This Jam and Justice project was premised on the idea that the expertise in this policy area is ‘unbalanced’ and needs re-balancing.  We see a need for both a professional, detached, specialist viewpoint, balanced by a rounded, holistic, and emotionally connected perspective. Both are needed; aspects are currently missing. Our ‘Inverted Inquiry’ members were drawn from across a range of relevant professions (OTs, nurses, GPs, social workers, carers, etc.) and at different levels of professional hierarchies.  We aimed to recruit as diverse and wide a group as possible.  Facilitation aimed to help people enter the conversation as citizens or not dominated by their professional roles.   Partly the Inverted Inquiry aimed to see if we can re-mould conventional power hierarchies (where they inhibit creativity and new thinking) and get people into this space on an equal footing, open to new inputs.

More on this project

To find out more about the ‘usual’ Citizen Jury model that we adapted, see the review of citizen-led deliberation processes produced by Shared Future, who helped to facilitate this project. Also the testimonies of citizens and professionals who were involved in one of Shared Future’s inquiries into community orientated primary care in Blackpool.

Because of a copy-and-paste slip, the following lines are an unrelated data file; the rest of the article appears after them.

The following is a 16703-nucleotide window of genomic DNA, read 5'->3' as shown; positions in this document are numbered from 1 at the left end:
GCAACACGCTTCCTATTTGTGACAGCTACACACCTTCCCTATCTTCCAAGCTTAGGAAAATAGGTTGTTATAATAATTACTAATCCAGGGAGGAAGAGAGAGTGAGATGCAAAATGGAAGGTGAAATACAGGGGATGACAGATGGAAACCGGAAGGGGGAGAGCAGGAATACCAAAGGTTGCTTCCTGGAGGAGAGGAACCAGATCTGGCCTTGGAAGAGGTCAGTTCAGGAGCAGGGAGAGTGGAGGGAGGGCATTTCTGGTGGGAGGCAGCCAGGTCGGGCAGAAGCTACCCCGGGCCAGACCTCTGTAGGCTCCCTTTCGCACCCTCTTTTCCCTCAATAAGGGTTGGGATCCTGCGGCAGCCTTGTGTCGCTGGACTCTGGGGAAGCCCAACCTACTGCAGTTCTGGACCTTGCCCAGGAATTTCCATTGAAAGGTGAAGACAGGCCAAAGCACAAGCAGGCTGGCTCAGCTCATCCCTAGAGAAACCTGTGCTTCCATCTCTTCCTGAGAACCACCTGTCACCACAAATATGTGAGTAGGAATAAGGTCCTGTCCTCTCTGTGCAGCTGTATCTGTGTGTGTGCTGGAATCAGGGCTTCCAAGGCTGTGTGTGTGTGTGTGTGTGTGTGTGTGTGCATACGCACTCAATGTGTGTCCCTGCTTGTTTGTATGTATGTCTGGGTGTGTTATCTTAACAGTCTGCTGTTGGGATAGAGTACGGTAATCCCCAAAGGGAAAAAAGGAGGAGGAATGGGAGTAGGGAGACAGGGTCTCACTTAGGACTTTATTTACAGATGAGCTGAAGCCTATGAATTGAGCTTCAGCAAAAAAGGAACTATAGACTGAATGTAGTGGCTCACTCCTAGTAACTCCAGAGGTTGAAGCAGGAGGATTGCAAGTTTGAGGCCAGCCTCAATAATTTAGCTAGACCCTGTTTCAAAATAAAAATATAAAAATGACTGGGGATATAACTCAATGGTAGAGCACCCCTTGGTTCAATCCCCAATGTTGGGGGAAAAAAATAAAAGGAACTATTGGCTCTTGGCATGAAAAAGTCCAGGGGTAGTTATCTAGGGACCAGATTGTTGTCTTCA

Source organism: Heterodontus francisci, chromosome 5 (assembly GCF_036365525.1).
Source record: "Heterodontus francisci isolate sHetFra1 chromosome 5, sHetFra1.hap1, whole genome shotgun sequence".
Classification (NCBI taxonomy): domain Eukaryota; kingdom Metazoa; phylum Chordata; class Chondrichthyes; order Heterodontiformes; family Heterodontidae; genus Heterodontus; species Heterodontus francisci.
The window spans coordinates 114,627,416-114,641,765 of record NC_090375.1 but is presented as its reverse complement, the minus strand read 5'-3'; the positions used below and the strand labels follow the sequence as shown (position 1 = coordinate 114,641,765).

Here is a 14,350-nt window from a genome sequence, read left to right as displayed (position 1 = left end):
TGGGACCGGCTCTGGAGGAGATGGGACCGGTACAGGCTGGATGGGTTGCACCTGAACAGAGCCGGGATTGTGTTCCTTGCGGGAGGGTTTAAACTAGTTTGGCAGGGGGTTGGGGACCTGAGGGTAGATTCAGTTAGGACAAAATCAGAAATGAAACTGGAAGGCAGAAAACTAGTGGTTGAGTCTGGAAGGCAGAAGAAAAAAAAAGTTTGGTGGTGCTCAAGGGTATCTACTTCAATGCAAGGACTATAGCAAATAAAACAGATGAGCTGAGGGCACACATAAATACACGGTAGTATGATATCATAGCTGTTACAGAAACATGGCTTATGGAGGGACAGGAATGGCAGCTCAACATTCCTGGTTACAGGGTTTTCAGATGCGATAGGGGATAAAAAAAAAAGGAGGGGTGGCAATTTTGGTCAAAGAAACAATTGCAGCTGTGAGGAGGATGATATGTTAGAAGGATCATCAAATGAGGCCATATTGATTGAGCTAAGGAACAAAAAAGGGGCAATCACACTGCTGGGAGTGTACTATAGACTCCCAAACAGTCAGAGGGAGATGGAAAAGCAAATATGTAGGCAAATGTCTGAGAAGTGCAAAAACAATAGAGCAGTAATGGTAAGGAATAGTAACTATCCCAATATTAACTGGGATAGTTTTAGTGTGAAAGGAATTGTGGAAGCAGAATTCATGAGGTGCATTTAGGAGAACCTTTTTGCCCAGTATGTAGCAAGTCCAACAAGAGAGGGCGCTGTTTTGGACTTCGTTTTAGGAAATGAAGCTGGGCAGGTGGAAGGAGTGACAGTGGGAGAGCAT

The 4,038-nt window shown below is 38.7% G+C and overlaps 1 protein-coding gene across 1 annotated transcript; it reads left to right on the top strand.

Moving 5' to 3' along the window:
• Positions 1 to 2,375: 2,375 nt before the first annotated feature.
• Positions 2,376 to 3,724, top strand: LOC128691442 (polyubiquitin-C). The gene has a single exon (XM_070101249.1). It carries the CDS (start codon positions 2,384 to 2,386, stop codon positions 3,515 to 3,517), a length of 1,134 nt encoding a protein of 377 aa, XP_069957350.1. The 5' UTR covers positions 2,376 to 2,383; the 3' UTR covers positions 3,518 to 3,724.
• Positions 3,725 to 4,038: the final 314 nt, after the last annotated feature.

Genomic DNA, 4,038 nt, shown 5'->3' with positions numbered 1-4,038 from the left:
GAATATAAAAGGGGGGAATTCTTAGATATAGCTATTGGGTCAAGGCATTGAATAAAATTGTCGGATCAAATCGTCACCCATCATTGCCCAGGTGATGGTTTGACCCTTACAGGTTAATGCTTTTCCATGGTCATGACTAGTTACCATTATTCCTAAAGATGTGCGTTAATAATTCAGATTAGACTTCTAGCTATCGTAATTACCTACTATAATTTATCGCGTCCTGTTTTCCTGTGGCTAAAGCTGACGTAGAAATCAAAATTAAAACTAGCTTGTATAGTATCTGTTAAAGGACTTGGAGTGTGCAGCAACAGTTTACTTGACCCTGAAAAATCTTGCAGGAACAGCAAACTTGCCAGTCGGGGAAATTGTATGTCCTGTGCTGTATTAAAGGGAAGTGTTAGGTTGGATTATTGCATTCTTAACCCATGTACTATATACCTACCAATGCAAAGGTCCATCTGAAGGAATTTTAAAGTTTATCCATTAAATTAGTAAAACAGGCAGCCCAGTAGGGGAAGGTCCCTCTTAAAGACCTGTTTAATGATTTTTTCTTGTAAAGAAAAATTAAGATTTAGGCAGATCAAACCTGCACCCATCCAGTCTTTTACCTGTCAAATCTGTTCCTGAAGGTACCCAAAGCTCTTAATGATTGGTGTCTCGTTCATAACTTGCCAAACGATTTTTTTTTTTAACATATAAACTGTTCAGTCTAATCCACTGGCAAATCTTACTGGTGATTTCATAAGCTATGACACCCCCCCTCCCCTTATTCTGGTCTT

If you have questions about this Jam and Justice project, email our ARC members: Jez Hall, Andrew Burridge and Liz Richardson.

News, events and blog

Deliberative Commissioning: an overview of the event in the Engine Room at the People's History Museum, Manchester

As part of Jam & Justice's National Co-Production Week programme, Shared Future CIC facilitated an afternoon workshop at the People’s History Museum, exploring the role of so-called “mini publics”, with a particular focus on Health and Social Care.

28 organisations were represented, with a mix of local authorities, clinical commissioning groups, and voluntary, community and social enterprises.

The case studies presented included: 

More than sixty people gathered at the Ziferblat event space in Manchester’s Northern Quarter to celebrate the publication of the report, How can we govern cities differently? The promise and practices of co-production.

Photograph of deliberative session from the Care at Home Inquiry with logos


In April 2019, the Greater Manchester Health & Social Care Partnership (GMHSC) hosted a feedback event to look at how recommendations from our Care at Home Inquiry inform the shape of their Transformation programme.

An Evening with Jam and Justice - How can we govern cities differently? (Banner image)